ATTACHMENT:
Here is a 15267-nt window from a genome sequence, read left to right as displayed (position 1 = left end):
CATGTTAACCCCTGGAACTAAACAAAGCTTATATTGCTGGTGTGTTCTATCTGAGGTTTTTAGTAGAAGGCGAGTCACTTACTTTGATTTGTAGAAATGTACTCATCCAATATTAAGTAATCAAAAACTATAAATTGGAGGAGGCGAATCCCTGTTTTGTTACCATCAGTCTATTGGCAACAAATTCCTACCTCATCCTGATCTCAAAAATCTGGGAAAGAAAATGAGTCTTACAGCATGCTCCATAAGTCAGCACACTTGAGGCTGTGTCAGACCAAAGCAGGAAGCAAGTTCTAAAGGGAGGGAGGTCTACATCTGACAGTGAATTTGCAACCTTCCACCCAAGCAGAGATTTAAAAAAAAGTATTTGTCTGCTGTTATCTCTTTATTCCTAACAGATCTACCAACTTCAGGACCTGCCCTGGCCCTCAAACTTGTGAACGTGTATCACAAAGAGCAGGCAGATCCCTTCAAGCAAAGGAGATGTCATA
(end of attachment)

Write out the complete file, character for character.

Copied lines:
Here is a 15267-nt window from a genome sequence, read left to right as displayed (position 1 = left end):
CATGTTAACCCCTGGAACTAAACAAAGCTTATATTGCTGGTGTGTTCTATCTGAGGTTTTTAGTAGAAGGCGAGTCACTTACTTTGATTTGTAGAAATGTACTCATCCAATATTAAGTAATCAAAAACTATAAATTGGAGGAGGCGAATCCCTGTTTTGTTACCATCAGTCTATTGGCAACAAATTCCTACCTCATCCTGATCTCAAAAATCTGGGAAAGAAAATGAGTCTTACAGCATGCTCCATAAGTCAGCACACTTGAGGCTGTGTCAGACCAAAGCAGGAAGCAAGTTCTAAAGGGAGGGAGGTCTACATCTGACAGTGAATTTGCAACCTTCCACCCAAGCAGAGATTTAAAAAAAAGTATTTGTCTGCTGTTATCTCTTTATTCCTAACAGATCTACCAACTTCAGGACCTGCCCTGGCCCTCAAACTTGTGAACGTGTATCACAAAGAGCAGGCAGATCCCTTCAAGCAAAGGAGATGTCATA